You may have followed the debate about HBR’s policy prohibiting professors from linking suggested HBR readings to their own library’s paid subscriptions (see Joshua Gans’ blog posts on this and his Financial Times article on HBR and their journal list). I have increasingly used McKinsey Quarterly which makes their articles available for free (you need to register but that’s free). Here are some HBR alternatives that seem to work well (often by authors you know well):
Strategy process & org change
Internal Analysis and Competitive Advantage
Rose Yu of the WSJ has a nice recent article on the fragmented nature of the Chinese auto market and how this is leading to over capacity in the industry. Mark Lehrer identifies some nice classroom uses for this article in the WSJ WeeklyReview service. Here is what he suggests:
- SUMMARY: The US auto industry has long had three big domestic car makers. China has more than 170. Optimistic Chinese auto executives send shudders through the rest of the global auto sector. Industry watchers worry that the world’s No. 1 auto market could soon be awash in overcapacity. That would rev up competition in China and pressure companies here to export more of their cars.
- CLASSROOM APPLICATION: As a case in industry analysis, excess capacity seems to be an endemic feature of the car industry (related article). As a study in foresight, the question for class discussion is, first, how to deal with the problem in the US, and second, how to brace for the problem furling over from China in a few years.
QUESTIONS: Continue reading
Often in M&A, there is a concern that the buyer has overbid – especially when there is competition for the target and the risk of winner’s curse is heightened. In essence, if firms bid based on their “unbiased estimates” of the target’s value, the bids may be normally distributed around the true value and the winner is especially likely to have overbid (cursed). The task then, is to shade one’s bid to avoid overbidding. A standard exercise to demonstrate this phenomenon is to have the students bid on a jar of coins (which I describe as a restaurant chain). This is of special interest in a strategy course since the risk of being cursed is driven by the variance around the valuation (not the mean). Variance, it turns out, is driven by aspects of the target that are hard to value. These include strategic resources, human capital, complementarities, cross business synergies (e.g., layers of coins to reflect different target business units), or any other source of uncertainty. As such, even if the winner’s curse is covered in another course, these elements will be specific to a strategy course. Here are materials needed to run the exercise:
- Instruction sheet describing the bidding/valuation task (and to submit bids)
- Spreadsheet to record the results and show a simple estimation method
- PowerPoint slides to lead discussion
- 500ml jar with quarters, pennies, and nickels (as shown)
The short film Trey Parker and Matt Stone made for Universal Studio’s takeover of Seagrams (wine coolers). Has many guest appearances, like Demi Moore, Sylvester Stallone, and Stephen Spielberg. This is a hard to find video – even Trey says he doesn’t have it! Watch the rest of it on Part II.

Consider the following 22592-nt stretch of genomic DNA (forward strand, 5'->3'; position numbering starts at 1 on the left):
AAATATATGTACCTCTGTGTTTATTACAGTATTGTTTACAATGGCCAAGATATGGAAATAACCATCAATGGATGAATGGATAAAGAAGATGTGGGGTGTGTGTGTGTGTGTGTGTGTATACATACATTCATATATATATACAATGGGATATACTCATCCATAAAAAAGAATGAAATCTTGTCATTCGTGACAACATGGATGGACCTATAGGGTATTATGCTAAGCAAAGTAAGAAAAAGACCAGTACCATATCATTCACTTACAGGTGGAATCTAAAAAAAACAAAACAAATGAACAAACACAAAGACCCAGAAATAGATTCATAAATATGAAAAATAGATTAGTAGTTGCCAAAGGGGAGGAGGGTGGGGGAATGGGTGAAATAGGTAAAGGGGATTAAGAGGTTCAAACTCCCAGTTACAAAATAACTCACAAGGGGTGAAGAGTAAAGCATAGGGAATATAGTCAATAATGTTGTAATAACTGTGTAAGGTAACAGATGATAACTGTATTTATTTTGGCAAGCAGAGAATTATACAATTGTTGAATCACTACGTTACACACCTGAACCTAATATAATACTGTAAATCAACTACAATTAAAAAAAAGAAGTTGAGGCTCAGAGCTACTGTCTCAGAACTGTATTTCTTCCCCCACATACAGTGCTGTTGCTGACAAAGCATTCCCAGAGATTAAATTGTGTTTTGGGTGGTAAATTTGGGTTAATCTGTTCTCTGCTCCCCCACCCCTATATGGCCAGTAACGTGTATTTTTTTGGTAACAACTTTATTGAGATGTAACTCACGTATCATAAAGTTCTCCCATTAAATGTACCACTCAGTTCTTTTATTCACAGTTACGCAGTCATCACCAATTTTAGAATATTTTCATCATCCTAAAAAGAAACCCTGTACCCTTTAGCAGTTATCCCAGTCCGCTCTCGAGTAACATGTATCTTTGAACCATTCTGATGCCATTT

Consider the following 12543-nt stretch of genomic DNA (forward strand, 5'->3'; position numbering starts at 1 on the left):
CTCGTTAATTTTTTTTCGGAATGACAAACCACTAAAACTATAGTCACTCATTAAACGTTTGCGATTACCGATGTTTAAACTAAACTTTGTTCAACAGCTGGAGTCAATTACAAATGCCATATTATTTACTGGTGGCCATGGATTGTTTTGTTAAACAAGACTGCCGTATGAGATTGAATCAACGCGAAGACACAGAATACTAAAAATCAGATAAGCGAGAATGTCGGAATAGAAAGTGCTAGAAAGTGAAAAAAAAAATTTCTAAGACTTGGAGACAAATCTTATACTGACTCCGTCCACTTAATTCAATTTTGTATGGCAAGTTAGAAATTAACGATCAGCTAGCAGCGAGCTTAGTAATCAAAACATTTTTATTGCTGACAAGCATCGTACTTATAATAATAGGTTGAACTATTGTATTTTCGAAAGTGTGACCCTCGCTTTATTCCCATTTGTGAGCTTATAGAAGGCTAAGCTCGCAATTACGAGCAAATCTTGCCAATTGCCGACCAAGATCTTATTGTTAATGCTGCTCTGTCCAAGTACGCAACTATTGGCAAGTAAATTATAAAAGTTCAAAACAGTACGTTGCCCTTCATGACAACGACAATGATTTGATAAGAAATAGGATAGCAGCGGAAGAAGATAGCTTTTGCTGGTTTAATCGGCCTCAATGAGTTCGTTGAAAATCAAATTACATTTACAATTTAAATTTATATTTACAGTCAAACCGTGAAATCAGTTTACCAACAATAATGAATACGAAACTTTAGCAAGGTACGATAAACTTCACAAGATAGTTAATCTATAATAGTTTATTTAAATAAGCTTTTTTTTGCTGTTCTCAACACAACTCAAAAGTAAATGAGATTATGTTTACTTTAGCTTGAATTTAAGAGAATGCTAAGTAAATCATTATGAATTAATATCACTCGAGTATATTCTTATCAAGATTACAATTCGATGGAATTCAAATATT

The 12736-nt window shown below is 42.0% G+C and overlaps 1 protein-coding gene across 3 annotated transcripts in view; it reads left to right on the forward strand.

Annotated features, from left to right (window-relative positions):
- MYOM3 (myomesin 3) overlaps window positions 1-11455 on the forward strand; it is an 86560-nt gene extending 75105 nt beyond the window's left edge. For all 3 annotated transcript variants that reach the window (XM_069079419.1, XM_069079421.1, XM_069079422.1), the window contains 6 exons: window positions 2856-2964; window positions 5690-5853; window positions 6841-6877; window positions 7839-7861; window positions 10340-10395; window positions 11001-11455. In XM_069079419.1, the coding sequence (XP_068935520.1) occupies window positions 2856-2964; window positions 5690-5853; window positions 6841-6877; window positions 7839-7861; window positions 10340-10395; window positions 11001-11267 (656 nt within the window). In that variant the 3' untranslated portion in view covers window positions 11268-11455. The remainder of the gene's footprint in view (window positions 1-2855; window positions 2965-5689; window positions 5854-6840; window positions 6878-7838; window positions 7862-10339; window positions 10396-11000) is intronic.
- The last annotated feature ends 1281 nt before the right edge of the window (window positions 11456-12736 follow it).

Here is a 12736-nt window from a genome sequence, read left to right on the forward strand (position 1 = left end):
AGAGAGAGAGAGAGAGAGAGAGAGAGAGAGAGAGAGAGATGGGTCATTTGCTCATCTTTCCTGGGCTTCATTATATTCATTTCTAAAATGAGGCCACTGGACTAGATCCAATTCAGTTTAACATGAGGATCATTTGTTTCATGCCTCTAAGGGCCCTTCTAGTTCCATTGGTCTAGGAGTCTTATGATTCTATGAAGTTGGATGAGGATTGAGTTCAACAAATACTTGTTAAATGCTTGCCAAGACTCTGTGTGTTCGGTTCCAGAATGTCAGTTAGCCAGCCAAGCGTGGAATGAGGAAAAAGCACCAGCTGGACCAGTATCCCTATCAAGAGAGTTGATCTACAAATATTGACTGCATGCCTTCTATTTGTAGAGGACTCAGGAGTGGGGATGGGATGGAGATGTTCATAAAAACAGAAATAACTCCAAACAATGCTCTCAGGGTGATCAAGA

Contributed by Andrew Inkpen
I found that a recent article in BusinessWeek can be used as an interesting reading to explore power & politics in the context of M&A. The article describes how William Johnson was designated as CEO of Duke Energy after its acquisition of Progress Energy and how he was fired after only two hours. The original M&A agreement included a condition that stated that the CEO of the target (Progress Energy) would be named CEO of the merged company. However, he was fired two hours after the designation and the CEO of the acquirer (Duke Energy) was named CEO of the merged company. I think this article could motivate to further study this acquisition. It seems to be a novel illustration of a hostile acquisition.
Contributed by Francisco Morales
Here are 3 classic Delta Dental commercials that illustrate inefficient diversification (in a funny way)!
See the other two if you click here: Continue reading
“Acquire is a box game that is easy to learn and can be played in about an hour by four players. I bought a dozen games and break the class up into teams and link the game to cases on rivalry, competition, and acquisitions. It does a great job of putting students in the position to see how serendipity and strategy interact, and how your wins are a function of others’ actions, intentions and hubris. The first site below actually has a couple of free and simple DOS versions of the game that students can use for practice and familiarization.” Click Here to Access
Contributed by Mason Carpenter
Attention simulation users: It would be great to have a separate page for each simulation below. If you have used it and can summarize strengths, limitations, and some tips for implementing, please submit a full entry on the simulation.
Click the links below to access quarter and semester length simulations
Contributed by Mason Carpenter
In business, why do the stupid always rise to the top? And what’s an “action item?” These and other mysteries are explored in this animated series that chronicles the corporate life of an engineer named Dilbert and his talking dog, Dogbert. Just like Dilbert, you could waste days previewing these hilarious digs on business (I open my M&A class with the opening minutes from The Merger video).